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What Is Second Hand September?

Second Hand September Urges Us All to Stop Shopping Fast Fashion For 30 Days

Vintage toned portrait of a young woman in Berlin, wearing a black leather jacket and a beige skirt, walking down the street in Berlin  Kreuzberg district in the late Autumn day, shopping on the street market. Street style, casual fashion concept.

Could you go a whole month without buying any new clothes? That's the challenge being set this September by Oxfam, which is trying to tackle the issues associated with our overconsumption of fast fashion. The Second Hand September campaign encourages people across the country to take the pledge to shop second hand and rewear their old clothes, sharing the results on social media with the hashtag #SecondHandSeptember. By inspiring new second-hand shoppers, Oxfam hopes to reduce the amount of clothes that end up being thrown away before their time. Apparently, 11 million items of clothing end up in landfills each week, and given that not all fabrics are biodegradable, that has a huge impact on the planet.

According to the charity's research, "In one month alone, the carbon footprint of new clothes bought in the UK was greater than flying a plane around the world 900 times." Luckily, there is an easy way to make a difference. "This is the same amount of carbon emissions the nation could save if we all took part in Second Hand September," Oxfam explained. By restricting your spending for 30 days, you can not only save the planet but save money, too. The hope is, obviously, that once we all stop the panicked online shopping and unnecessary hauls for a few weeks, we'll realise how easy it is to do it long term. Plus, you can use the money you save to buy one true investment piece you'll wear for years, like a leather jacket, a designer handbag, or a great suit . . . or to buy wardrobes full of second-hand clothes.

If you are looking to do your part for the environment (and your wallet), here are a few ways to keep your wardrobe looking up to date without buying anything new.

Clean or Mend Anything That Needs It

Got a stain lurking on a dry-clean-only dress or a pair of trousers you've been meaning to get hemmed for months? Finally make the effort to get those little jobs done, and you'll discover a whole host of almost-like-new clothes in your own wardrobe. Set aside a Sunday afternoon to sew on buttons, fix holes, and wash anything that's been lurking in the bottom of the linen basket for too long.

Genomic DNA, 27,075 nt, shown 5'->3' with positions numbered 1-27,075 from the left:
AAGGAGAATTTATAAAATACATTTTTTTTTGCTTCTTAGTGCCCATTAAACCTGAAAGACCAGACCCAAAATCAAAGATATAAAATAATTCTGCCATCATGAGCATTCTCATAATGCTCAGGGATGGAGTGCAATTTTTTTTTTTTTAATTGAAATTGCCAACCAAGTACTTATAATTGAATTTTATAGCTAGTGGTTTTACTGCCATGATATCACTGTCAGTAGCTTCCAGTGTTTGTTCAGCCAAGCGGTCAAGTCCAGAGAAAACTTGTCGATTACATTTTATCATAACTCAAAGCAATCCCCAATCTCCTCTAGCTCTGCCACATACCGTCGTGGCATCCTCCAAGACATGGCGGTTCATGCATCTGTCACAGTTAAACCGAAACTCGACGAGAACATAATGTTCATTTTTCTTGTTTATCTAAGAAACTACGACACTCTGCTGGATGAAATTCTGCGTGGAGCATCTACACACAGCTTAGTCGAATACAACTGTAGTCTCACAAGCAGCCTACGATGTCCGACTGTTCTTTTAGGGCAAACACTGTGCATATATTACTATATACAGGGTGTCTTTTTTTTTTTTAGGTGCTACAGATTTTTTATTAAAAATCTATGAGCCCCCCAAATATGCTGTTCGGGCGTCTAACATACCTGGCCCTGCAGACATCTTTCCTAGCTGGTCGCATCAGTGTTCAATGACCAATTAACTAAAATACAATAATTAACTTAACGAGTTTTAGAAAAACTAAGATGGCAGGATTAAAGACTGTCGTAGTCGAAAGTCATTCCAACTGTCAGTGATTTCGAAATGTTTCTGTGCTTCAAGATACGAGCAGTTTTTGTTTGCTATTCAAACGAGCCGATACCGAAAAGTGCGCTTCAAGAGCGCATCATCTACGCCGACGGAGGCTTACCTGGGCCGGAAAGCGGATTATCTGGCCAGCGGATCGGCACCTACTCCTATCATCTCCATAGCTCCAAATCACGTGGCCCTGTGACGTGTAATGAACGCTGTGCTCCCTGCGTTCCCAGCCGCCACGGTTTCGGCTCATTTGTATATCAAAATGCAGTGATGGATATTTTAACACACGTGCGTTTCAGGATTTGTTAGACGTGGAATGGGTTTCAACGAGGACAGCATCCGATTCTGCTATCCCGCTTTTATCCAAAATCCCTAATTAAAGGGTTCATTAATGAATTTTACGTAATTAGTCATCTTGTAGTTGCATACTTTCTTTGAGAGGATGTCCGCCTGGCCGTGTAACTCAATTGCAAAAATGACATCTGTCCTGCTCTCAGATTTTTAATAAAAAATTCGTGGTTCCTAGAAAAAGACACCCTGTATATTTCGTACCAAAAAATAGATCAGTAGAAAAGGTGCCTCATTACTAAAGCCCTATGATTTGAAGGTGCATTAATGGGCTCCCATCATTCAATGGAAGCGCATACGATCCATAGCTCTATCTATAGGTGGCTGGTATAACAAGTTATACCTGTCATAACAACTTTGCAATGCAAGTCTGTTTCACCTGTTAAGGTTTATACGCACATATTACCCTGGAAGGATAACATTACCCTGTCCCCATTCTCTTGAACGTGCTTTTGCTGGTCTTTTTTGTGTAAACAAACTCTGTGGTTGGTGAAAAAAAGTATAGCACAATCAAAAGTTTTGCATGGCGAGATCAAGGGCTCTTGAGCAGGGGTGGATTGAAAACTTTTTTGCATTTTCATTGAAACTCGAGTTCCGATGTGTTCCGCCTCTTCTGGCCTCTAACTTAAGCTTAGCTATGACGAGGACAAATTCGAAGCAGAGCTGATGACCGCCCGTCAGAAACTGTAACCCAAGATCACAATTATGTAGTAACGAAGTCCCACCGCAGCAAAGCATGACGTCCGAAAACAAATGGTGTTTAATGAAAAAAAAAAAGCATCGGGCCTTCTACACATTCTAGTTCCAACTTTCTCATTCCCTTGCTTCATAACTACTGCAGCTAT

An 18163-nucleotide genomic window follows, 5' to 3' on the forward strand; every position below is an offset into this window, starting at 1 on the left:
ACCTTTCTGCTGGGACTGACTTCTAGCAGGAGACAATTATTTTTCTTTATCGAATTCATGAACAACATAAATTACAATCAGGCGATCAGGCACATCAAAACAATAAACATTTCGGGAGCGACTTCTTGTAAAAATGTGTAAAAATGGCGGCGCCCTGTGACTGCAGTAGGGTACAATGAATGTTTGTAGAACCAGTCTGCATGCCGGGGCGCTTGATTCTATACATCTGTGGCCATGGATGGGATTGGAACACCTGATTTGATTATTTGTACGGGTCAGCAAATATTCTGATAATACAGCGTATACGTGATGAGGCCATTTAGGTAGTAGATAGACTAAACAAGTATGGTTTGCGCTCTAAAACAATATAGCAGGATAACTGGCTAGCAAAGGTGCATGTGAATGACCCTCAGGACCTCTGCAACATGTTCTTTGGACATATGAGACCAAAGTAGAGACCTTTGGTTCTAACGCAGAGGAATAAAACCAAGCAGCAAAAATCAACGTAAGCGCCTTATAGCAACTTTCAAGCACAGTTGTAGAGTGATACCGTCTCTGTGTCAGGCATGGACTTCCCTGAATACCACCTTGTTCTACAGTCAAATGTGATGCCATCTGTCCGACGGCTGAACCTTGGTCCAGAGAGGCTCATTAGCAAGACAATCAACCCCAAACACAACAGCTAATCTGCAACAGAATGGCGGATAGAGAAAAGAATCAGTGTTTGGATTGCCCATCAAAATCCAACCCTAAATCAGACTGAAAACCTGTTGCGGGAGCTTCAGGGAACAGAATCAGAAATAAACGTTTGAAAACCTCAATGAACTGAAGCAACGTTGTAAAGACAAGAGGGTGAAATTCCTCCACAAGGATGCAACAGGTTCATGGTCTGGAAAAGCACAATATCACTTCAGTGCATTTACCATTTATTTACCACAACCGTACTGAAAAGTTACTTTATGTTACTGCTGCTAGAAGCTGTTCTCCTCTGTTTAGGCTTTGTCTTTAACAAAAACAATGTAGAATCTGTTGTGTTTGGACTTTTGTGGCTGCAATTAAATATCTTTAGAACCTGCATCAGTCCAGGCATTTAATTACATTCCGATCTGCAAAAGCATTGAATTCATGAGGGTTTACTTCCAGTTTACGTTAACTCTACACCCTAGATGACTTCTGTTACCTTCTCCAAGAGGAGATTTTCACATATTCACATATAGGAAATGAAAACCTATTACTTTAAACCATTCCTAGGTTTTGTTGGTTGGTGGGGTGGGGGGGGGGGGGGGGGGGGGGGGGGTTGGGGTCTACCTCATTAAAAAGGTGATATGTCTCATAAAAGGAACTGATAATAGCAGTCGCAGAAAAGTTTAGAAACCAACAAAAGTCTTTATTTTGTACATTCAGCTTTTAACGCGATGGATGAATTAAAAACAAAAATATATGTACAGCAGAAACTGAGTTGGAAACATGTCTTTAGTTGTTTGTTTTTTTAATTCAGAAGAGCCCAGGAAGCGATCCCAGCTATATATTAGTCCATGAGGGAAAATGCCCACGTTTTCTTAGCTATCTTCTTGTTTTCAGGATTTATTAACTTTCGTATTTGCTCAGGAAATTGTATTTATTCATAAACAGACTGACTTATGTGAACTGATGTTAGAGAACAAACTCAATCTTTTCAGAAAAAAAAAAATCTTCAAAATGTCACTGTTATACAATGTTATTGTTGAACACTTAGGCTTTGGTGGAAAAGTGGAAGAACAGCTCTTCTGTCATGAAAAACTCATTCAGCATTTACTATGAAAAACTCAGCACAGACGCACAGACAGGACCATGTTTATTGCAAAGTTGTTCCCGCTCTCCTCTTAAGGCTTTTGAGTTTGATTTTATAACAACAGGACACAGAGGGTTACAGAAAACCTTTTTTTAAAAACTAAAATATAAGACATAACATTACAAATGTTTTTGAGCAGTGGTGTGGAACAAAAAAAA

Shop Second Hand

Charity shops, vintage stores, consignment shops, eBay, Depop, Facebook marketplace . . . just because you can't shop for anything new doesn't mean you can't buy second hand if you need something for a specific reason or occasion. If you're a true shopaholic, this is the perfect opportunity to shop smartly in some new places and hopefully pick up some bargains that may not be brand new but will still be new to you.

Get Crafty

Sewing, knitting, and crocheting are all much easier than you think, and with just a few hours and a few YouTube videos, you'll be well on your way to making yourself something you'll treasure for years. Extra points if you pick up your materials second hand, too; there's always someone giving away yarn or fabric if you ask around. You can also repurpose your old clothes into new items: old Summer dresses make perfect patchwork squares, for example!


If you're not quite ready to make something from scratch, try giving a new lease of life to something you already own by customising or altering it. Try lopping a few inches off your jeans to turn them into crops, or turn that boho Summer dress you never wear into a tunic top that you can throw over jeans well into Autumn. The trick here is to start simple, with fabric dyes, buttons, and hemline alterations. This is not an excuse to raid your local Hobbycraft for dozens of beads, jewels, and ribbons you'll never actually use — they end up in landfills, too.

Swap With Friends

Organise a clothes swap with friends or colleagues who wear a similar size, and you'll not only snag some new threads, but you'll also make sure your unwanted items go to new homes, instead of landfills. Anything that doesn't get swapped can then be donated so long as it's clean and undamaged.

Image Source: Getty / lechatnoir
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